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BOS@TOR: Happ goes 5 1/3 shutout innings vs. Red Sox

It's been exactly three months since Blue Jays starter J.A. Happ has stepped on a big league mound.

In Wednesday's series finale vs. the Mariners he'll take the hill for the first time since a liner struck him in the head.

The left-hander sustained a skull fracture on May 7 against the Rays in St. Petersburg, but it was largely the sprained right knee that occurred on the same play that kept him away from the game so long. He officially rejoined his team on Tuesday, and was happy to be back in the Majors.

"I was happy just to get out there and compete again and throw to hitters with no screen in front of me, no turtle [backstop] behind them, just real competition," Happ said. "It was great. It's been great since then.

"I am happy about the way I feel now and I am happy to finally be here after all that because ... rehab's never fun, this kind of stuff wasn't fun."

He'll be opposed by veteran right-hander Aaron Harang, who will look to stop his club from being swept by Toronto.

Harang, however, will need a much better outing than his last time on the mound vs. the Orioles. The 35-year-old allowed seven runs and seven hits in five innings, raising his ERA to 5.27 on the year.

"I had a hard time getting loose," Harang said. "When your upper back is tight, it's hard to get extension, it's hard to feel like you have control out there. I was pulling a lot of balls trying to overcompensate for pitches I was missing on the arm side.

"In the third inning, I came in and the trainers adjusted me and I felt a lot better. But that first inning killed us. When you go out there and don't have a feel early in the game, it's tough. Right out of the chute it becomes a grind and you've got to battle through it."

His back tightness shouldn't be an issue on Wednesday.

"That's over and done with," said Mariners acting manager Robby Thompson. "He got his back cracked and the remainder of the game he felt pretty good. It was just that first inning that it bothered him."

Mariners: Wilhelmsen optioned
Former Seattle closer Tom Wilhelmsen was optioned to Triple-A Tacoma on Tuesday after a string of tough outings. His last appearance came on Thursday when he allowed four straight baserunners and blew a 7-2 lead against the Red Sox.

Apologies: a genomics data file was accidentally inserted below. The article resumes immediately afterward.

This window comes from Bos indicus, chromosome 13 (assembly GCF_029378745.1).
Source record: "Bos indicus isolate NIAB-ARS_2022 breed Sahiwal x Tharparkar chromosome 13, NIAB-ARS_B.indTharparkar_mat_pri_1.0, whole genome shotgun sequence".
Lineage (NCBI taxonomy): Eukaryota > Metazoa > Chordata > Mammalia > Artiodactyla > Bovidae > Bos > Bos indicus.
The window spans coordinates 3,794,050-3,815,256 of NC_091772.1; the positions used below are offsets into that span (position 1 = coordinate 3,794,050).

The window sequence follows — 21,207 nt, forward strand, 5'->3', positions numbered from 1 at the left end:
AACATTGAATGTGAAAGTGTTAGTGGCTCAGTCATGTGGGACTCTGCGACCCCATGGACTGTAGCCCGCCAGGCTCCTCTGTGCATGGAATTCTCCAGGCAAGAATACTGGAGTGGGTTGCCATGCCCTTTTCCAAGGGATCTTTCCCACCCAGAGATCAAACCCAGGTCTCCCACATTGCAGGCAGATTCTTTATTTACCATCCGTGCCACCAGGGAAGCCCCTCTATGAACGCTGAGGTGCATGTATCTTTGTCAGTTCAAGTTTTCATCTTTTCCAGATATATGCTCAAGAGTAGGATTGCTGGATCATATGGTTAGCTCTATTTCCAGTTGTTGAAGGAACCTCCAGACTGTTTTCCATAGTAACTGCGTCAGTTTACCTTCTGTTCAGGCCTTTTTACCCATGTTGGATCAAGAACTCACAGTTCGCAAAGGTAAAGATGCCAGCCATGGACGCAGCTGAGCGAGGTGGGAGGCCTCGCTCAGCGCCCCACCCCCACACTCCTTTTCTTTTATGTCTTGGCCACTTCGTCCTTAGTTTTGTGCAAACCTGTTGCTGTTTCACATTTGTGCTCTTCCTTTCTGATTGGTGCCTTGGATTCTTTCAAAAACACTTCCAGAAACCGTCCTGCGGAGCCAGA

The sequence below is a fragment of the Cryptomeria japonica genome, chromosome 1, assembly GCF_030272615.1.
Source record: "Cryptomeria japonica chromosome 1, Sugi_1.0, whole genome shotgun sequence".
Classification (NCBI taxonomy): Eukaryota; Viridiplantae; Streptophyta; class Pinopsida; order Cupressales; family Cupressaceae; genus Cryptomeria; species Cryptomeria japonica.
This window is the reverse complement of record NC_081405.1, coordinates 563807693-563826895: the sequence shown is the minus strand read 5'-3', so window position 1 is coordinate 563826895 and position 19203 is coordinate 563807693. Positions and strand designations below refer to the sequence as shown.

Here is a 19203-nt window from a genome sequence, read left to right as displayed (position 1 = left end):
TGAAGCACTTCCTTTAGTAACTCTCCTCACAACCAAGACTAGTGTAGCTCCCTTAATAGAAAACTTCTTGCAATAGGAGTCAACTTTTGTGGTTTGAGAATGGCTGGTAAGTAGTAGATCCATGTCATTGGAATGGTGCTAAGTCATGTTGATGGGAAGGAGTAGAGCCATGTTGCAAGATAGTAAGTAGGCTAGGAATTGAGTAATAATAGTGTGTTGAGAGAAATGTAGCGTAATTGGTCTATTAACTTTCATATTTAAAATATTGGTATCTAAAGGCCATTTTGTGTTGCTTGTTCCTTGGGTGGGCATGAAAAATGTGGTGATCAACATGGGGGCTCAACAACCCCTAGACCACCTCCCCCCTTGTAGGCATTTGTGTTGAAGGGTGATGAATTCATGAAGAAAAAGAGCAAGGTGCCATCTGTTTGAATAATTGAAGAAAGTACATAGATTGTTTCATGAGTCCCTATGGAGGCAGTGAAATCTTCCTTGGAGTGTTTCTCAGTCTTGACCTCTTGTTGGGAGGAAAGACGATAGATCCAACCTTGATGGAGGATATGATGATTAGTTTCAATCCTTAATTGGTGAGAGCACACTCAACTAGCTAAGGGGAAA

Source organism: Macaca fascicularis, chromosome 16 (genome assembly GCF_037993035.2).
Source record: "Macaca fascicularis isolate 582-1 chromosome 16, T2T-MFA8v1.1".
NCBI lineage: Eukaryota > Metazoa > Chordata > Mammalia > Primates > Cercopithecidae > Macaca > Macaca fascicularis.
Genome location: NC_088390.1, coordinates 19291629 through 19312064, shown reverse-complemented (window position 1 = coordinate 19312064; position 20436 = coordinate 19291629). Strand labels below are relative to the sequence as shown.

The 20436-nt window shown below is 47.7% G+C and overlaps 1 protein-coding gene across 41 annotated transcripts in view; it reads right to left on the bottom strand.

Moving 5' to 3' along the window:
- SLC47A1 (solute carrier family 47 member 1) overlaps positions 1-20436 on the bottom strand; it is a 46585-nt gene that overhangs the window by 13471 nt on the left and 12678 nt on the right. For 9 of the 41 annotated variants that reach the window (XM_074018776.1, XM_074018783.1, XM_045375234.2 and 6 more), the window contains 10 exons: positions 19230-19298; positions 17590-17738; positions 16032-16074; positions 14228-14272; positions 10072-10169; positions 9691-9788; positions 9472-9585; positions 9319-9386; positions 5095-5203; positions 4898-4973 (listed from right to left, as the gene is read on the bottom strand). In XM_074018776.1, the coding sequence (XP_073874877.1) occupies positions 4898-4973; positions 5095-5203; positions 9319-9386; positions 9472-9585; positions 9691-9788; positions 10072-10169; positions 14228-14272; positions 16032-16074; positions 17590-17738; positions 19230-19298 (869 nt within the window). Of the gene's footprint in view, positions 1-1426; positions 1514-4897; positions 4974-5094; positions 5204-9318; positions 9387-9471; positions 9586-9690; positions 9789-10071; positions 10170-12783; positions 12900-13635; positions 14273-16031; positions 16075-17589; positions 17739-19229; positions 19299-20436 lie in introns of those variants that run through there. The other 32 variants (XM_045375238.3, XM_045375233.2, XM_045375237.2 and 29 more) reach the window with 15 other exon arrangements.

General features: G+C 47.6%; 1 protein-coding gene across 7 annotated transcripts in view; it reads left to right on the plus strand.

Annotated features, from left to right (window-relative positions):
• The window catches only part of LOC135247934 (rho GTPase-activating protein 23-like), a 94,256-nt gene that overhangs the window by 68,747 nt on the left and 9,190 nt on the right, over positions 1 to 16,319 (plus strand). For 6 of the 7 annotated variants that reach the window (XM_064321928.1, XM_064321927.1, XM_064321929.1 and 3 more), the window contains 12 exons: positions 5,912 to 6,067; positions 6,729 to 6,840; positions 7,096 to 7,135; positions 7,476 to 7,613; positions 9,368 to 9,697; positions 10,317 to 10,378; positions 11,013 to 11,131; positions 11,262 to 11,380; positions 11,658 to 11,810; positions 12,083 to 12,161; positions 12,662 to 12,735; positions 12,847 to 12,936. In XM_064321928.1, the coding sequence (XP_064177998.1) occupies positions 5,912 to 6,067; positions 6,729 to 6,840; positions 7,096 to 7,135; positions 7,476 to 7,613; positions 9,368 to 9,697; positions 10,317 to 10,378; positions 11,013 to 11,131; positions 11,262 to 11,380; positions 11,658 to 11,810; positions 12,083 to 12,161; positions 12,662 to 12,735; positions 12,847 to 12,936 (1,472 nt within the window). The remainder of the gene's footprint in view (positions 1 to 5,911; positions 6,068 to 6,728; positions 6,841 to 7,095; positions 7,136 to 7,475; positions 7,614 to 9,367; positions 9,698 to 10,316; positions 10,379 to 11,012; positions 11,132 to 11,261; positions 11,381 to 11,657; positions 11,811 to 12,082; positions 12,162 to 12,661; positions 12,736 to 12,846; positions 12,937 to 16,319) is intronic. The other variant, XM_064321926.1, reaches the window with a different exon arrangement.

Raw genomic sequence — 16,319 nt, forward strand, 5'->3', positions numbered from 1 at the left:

"It's basically a situation where we wanted him to go back down and regain his confidence," Thompson. "Regain pinpointing that fastball, having precise command with it like he's had in the past so his secondary stuff can work off of that."

Despite having 24 saves on the season, the 29-year-old has a WHIP over two over his last 9 2/3 innings. He allowed eight earned runs during that span.

"This is all about him right now," Thompson said. "It's not about trying to work him back into the closer's spot or setup guy or whatever. It's basically for Tom to get his confidence level back up, and once again, work on that fastball.

"He can go out, he can throw, and then he's done. He doesn't have to go down to the bullpen and sit around and wonder when his time is going to be. He's going to be on a set schedule, and he doesn't have to worry about any of the other stuff, other than him working on what he's down there to work on."

Blue Jays: Lawrie finding his stroke at the plate
Brett Lawrie may finally be out of Spring Training mode when it comes to his offense.

After being derailed by a pair of injuries earlier in the year, including missing almost all of Spring Training, Lawrie has been behind the eight-ball all season.

That, however, may be a thing of the past.

Lawrie is currently in the midst of a nine-game hitting streak, where he's gone 14-for-33 with a pair of home runs and a 1.168 OPS.

"It's important to get games under your belt, consistency," Lawrie said. "Just keep playing and playing and playing and getting more opportunities. The more opportunities you get, things are going to happen.

"Fortunately for myself, I'm in a good spot. [I'm] talking to some of the guys on the team just about hitting and just going up there with a mindset and a good approach and sticking to that approach. Getting my work in every day and just continuing to try to get better at this game, because you learn something new each day."

Blue Jays manager John Gibbons has also noticed quite a few changes with the young third baseman's at-bats.

"He's fouling off some tough pitches, where earlier he was swinging and missing and he was out," Gibbons said. "He's using the whole field now. That's big. Unless you're just a guy that hits a ton of home runs ... you got to take hits the other way."

Worth noting
• With the loss on Tuesday, the Mariners are 6-3-1 over their past 10 series. All three losses have come at the hands of the American League East, with the Red Sox taking the other two.

• The Blue Jays are 15-8 against the AL West this season, outscoring them 113-84.

• Jose Reyes' first-pitch home run off of Felix Hernandez on Tuesday was the 100th homer of his career. It also marked just the second first-pitch homer that Hernandez has allowed in his career.

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